In accordance with the present invention, some initial "down the ramp" function is obtained by a feature whereby the leading sides 25 of the external threads are spaced away from the adjacent sides 27 of the internal threads. This is achieved by back setting the threads 7 a slight amount with respect to the roll formed threads 13 through control of the length of the reduced diameter section 15. The relationship between the threads of section 5 and those of section 9 in terms of the length of section 15 may be stated as follows: np+s, where "n" is an integer, "p" is the thread pitch, and "s" is a small number such as 5 to 10% of the pitch. For example in a 3/8" screw, "n" may be 3, "p" (pitch) may be 0.0625", and "s" may be 0.005". With such a screw the minimum diameter of section 15 may be 0.215". In a screw with this dimensional relationship, the sides 25 of the external threads will be spaced from the adjacent sides 27 of the internal threads by at least approximately 0.005" in the absence of axial clamping loads, as in FIG. 2. When additional torque is applied to head 3 so that clamping takes place, as in FIG. 3, tension begins and increases in the shank 4 to cause it to elongate, the sides 25 will be pulled further away from sides 27, and the crests 23 will ride further down the ramp section 21 to create a very strong centering and holding pressure between the external threads and the internal threads to resist forces tending to loosen the parts. As intended, maximum tensile stress will occur in the reduced diameter section 15 and shank elongation will primarily take place there as will fracture if the load exceeds the capacity of the fastener metal. Because of the thread forming section 9 fracture of section 15 would prevent further axial advancement of the threaded section 5 into the hole B. However, by the time this occurs the threads 7 will have moved far enough down the ramps 21 to obtain the desired holding pressure, something that is accentuated by the initial offset "s". At the other extreme, if there is no shank elongation it will be seen that the backset "s" will make it likely that substantial resistance to loosening ("locking") will be present at minimum torquing and low axial loads by virtue of pressure contact between the crests 23 and ramps 21. If there is no fracture, the thread forming end 9 will provide substantial added resistance to loosening.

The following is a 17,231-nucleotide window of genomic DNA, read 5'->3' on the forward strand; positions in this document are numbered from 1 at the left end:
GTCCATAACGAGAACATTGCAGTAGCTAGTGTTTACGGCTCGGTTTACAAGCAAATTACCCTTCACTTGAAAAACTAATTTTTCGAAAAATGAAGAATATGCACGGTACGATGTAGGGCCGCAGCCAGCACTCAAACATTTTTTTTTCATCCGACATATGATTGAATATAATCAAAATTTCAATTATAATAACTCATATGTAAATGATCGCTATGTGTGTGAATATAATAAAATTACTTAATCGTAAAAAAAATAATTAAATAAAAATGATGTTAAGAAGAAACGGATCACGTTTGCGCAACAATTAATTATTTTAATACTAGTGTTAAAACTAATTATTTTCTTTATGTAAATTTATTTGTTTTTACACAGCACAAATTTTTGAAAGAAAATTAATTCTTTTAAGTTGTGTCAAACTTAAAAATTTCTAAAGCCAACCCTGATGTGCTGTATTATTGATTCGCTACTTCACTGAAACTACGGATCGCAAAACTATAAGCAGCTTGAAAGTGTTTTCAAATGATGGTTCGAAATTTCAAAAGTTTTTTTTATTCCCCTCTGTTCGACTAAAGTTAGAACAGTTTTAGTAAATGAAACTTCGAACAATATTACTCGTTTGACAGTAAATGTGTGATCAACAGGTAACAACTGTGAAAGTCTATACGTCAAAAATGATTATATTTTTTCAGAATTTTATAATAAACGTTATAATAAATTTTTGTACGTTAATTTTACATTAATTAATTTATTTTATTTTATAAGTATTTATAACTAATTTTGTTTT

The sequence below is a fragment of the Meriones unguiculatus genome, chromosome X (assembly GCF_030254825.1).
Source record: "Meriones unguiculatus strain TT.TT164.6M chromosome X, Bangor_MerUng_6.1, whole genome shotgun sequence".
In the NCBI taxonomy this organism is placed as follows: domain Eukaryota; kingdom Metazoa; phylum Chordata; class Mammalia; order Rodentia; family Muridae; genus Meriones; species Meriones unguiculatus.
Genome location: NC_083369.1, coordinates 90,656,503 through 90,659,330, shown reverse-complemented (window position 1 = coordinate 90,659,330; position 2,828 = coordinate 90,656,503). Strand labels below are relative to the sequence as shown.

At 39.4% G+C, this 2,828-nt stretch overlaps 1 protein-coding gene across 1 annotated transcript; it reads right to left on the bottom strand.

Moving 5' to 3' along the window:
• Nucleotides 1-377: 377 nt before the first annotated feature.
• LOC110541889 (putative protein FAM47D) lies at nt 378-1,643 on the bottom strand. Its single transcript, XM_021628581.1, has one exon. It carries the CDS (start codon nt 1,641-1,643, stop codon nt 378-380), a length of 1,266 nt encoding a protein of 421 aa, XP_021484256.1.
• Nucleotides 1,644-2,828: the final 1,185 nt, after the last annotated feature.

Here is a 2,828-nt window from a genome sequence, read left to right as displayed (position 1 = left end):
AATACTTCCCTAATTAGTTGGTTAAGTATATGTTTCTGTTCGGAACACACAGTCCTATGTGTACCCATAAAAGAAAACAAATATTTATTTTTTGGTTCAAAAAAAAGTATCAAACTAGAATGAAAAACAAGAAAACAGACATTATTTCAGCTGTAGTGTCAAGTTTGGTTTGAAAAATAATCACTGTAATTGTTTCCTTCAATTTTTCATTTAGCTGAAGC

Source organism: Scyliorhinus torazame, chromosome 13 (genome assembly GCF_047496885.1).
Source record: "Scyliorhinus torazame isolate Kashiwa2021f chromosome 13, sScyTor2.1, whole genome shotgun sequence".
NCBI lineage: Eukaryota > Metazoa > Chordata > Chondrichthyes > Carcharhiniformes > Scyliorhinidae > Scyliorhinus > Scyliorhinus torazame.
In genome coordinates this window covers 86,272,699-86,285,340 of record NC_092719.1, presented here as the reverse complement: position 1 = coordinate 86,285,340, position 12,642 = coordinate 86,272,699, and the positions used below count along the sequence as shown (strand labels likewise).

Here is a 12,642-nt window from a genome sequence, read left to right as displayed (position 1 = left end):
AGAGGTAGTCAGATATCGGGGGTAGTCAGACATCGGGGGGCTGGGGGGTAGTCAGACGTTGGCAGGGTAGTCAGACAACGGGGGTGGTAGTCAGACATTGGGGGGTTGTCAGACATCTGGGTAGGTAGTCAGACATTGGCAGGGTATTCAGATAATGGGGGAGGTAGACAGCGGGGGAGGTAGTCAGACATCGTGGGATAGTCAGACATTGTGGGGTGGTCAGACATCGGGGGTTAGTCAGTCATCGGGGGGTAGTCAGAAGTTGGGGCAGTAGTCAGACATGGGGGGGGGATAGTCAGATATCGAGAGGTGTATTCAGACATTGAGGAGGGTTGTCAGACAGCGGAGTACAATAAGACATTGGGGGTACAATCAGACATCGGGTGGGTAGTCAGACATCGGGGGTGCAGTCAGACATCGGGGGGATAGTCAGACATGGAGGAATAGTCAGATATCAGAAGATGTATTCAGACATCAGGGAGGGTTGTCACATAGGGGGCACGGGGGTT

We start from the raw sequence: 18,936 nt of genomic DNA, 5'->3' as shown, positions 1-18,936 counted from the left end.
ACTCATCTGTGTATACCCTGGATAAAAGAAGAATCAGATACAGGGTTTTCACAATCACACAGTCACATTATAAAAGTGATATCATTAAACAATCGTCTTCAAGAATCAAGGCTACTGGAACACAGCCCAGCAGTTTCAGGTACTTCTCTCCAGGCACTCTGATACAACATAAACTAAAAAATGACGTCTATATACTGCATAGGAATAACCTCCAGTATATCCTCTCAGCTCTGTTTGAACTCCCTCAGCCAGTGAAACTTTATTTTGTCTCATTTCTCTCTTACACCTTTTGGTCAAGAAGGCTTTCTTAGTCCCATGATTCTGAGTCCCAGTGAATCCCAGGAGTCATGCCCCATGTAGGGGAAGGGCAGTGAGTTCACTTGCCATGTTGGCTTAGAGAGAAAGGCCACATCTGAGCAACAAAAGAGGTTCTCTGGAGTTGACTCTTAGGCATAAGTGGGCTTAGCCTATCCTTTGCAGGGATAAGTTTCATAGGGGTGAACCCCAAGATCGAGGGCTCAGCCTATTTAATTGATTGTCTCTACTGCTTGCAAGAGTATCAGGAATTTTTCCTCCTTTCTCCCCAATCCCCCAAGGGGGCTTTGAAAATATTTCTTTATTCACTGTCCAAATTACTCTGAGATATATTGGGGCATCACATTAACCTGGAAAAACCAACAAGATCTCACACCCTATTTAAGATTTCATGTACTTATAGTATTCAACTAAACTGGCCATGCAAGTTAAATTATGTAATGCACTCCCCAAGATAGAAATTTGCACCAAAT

The fastener 1 is made of material that is suitable for the intended application. Normally, this will be steel and it is preferred that the fastener 1 be heat treated so that the section 9 is somewhat harder than sections 5 and 15. For example, the steel may be plain carbon or alloy with a carbon content of 0.3-0.4 and heat treated so that section 9 is about Rc 48-50 and section 5 is about Rc 32-36. Section 15 is adequate for the torque required but may be even softer than section 5 to promote initial yielding in it rather than the other sections since it is preferred that it be the section of the screw which elongates the most under axial loads to allow the external threads to move down the ramps. The metal or material of which workpiece A is composed is, of course, soft enough to enable the threads 19 to be readily formed in the wall of hole B.
While the thread swaging section 9 is illustrated as forming threads in a smooth walled hole B of about thread pitch diameter, it is apparent that it could be used to reform threads in a previously threaded hole so that they are changed into the special wedge ramp shape 19.
It is within the scope of the invention to have section 9 in the form of a fluted tap (flutes between lobes 11) to cut threads 19 in the wall of hole B. This may be desirable in cases where the workpiece is too hard or tough to be readily swaged. If the threads are cut the internal space around the screw must be large enough to retain the metal that is cut away, i.e., the chips. The flutes can retain some chips but it will be seen that the space around the reduced diameter section 15 will be rather large and can serve to hold a substantial volume of chips, thereby making thread cutting feasible.
Thus, the invention provides a self tapping screw type fastener which has a shank with a threaded fastening section 5 and a thread forming means 9 coaxial therewith which is interconnected by a weaker section 15 that is related to them in such a way as to enhance resistance to loosening during the functional life of the fastener and create a strong likelihood that fracture, if any, will occur in it rather than any of the threads during assembly. While it has been suggested that as a rule of thumb the length of "s" be about 5-10% of the pitch, it is now apparent that it is related to the permitted thread clearances and to the length (as projected along the axis of the shank) of the wedge ramp 21 at the root of thread 19 and should be materially less than projected axial ramp length. It is presently preferred that it be in the range of about 10-20% of such length.
It is apparent that if the fastener 1 is removed from the hole B for any reason another fastener having standard external threads may be used to mate and "lock" with internal threads 19.
Various modifications may be made in the specific details described without departing from the spirit and scope of the invention.
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|U.S. Classification||411/417, 411/413, 411/2|
|International Classification||F16B39/30, F16B25/00|
|Cooperative Classification||F16B39/30, F16B25/0063, F16B25/0057, F16B25/0021|
|European Classification||F16B25/00G1C, F16B25/00C2, F16B25/00G1C1, F16B25/00, F16B39/30|
|Sep 25, 1989||AS||Assignment|
Owner name: EVERLOCK FASTENING SYSTEMS, INC., 431 STEPHENSON H
Free format text: ASSIGNMENT OF ASSIGNORS INTEREST.;ASSIGNOR:MICRODOT INC.;REEL/FRAME:005142/0225
Effective date: 19890915